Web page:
In an attempt to curb the hazardous blanket of smog engulfing India’s capital city of New Delhi, authorities announced Friday that they will restrict movement of vehicles in the city. Starting Jan. 1, private vehicles would only be allowed on the roads on alternate days.

“Particularly in winter, when the pollution is high, we will implement for some time odd and even number vehicles operation,” Delhi Chief Secretary K.K. Sharma reportedly said Friday. However, the rule will not apply to public vehicles.

Currently, there are nearly 9 million vehicles registered in New Delhi, and 1,500 new vehicles are added every day.

Authorities hope that the move, necessitated by an unprecedented rise in air pollution levels in the city, would reduce hazardous emissions by half, according to local media reports.

New Delhi, a landlocked city in northern India with a population of nearly 26 million, suffers from a “toxic blend of geography, growth, poor energy sources and unfavorable weather that boosts its dangerously high levels of air pollution,” according to a recent study by the U.K.’s University of Surrey.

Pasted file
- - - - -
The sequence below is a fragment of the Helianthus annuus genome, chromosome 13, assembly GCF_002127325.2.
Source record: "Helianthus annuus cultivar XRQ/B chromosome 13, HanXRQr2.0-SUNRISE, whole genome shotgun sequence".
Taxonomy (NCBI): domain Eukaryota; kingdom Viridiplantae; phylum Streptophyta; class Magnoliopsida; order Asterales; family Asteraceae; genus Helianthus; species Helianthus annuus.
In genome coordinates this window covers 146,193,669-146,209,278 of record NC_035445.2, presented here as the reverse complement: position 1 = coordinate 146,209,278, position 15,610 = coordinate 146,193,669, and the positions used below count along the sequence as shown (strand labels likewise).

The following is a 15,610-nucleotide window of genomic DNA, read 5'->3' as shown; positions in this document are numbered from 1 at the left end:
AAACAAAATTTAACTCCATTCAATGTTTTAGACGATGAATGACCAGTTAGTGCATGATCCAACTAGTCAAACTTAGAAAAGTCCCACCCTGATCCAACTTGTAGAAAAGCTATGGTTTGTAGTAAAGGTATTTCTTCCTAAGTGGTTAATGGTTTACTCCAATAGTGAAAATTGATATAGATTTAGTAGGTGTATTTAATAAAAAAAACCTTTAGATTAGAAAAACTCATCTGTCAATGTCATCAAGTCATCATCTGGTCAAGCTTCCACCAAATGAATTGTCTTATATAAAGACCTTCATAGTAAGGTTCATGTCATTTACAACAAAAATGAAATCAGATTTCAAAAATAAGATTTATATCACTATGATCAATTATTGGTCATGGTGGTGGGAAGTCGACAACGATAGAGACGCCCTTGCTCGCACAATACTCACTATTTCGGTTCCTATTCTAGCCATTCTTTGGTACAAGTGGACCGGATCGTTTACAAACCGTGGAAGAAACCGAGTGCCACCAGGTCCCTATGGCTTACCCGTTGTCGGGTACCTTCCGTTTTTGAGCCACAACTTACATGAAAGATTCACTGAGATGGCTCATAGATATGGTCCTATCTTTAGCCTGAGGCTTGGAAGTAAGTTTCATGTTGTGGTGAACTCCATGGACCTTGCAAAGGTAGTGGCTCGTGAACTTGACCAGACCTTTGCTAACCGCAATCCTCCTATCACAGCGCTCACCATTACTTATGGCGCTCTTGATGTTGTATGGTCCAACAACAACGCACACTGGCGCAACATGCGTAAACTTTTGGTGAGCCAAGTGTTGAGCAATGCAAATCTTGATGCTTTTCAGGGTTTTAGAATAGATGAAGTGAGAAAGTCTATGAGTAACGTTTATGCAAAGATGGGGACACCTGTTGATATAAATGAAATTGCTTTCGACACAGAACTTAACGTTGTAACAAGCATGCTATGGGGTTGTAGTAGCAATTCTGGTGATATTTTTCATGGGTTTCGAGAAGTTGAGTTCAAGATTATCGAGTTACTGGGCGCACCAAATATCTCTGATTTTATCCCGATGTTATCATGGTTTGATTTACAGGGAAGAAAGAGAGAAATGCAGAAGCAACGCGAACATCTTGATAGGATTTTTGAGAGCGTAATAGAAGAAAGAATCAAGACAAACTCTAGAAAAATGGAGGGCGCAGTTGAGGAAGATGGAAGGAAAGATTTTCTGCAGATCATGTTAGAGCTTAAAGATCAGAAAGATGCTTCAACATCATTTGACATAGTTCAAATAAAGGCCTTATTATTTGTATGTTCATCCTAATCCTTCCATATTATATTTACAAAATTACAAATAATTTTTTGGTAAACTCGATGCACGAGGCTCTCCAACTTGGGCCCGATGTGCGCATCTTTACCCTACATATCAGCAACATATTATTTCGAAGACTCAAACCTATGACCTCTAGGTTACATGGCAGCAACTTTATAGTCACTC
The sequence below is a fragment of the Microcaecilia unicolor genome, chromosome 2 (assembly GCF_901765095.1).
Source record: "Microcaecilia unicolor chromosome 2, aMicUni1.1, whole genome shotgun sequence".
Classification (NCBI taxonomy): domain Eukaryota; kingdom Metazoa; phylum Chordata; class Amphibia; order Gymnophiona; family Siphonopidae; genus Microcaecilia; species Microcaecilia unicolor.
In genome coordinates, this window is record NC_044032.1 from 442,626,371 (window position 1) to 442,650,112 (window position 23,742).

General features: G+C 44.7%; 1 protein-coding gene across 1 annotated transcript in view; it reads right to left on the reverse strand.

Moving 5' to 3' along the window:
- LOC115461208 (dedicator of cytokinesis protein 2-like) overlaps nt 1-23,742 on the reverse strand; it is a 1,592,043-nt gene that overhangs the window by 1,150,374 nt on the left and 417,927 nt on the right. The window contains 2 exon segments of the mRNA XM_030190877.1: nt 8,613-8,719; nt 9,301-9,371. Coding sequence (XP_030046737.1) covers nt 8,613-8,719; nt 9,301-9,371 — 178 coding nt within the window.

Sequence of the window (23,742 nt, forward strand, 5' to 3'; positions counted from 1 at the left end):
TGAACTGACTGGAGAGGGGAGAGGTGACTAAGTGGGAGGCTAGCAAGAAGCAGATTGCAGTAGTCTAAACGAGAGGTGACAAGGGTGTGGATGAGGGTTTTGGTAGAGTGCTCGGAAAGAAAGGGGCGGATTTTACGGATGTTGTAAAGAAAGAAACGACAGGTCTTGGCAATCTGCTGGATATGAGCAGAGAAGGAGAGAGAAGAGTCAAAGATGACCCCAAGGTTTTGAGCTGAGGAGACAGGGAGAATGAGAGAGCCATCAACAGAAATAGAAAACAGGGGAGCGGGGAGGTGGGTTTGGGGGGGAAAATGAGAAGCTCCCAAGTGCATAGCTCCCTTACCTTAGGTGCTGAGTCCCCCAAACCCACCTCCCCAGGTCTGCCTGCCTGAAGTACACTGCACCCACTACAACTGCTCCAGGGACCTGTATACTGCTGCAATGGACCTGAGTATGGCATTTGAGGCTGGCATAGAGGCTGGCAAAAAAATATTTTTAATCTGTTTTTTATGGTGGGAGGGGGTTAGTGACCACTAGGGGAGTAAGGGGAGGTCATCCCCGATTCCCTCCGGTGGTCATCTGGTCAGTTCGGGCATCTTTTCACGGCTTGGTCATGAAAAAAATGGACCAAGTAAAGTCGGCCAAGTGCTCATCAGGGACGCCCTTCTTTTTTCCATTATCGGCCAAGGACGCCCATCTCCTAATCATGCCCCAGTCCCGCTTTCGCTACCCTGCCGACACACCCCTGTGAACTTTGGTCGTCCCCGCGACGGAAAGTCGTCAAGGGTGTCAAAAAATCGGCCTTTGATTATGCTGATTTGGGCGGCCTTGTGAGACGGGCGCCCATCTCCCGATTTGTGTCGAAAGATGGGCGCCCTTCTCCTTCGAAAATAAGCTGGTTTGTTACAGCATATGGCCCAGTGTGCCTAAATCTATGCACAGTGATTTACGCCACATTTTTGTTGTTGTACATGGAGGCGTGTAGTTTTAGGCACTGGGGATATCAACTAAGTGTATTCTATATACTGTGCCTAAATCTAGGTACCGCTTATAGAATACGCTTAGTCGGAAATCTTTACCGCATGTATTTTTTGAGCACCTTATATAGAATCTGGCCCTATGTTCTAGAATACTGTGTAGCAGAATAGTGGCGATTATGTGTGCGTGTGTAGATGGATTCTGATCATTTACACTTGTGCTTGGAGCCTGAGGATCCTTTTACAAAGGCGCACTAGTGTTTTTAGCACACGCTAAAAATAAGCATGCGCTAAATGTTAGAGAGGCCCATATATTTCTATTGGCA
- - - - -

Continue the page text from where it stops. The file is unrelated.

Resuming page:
As a result, in 2014, New Delhi was named the world's most polluted city by the World Health Organization, after it dethroned Beijing to gain the notorious distinction.

An air quality index at the U.S. embassy in New Delhi Friday stood at 161 -- an “unhealthy” level of PM 2.5 particles, which can travel through the respiratory tract into the lungs, causing short-term health effects such as lung irritation, coughing, sneezing, runny nose and shortness of breath. Long-term exposure to such fine particulate matter is linked to chronic bronchitis and reduced lung function in addition to an increased risk of heart disease.

The latest move comes a day after Delhi’s high court expressed alarm over the “unchecked rising pollution,” and said that living in the city was like “living in a gas chamber.”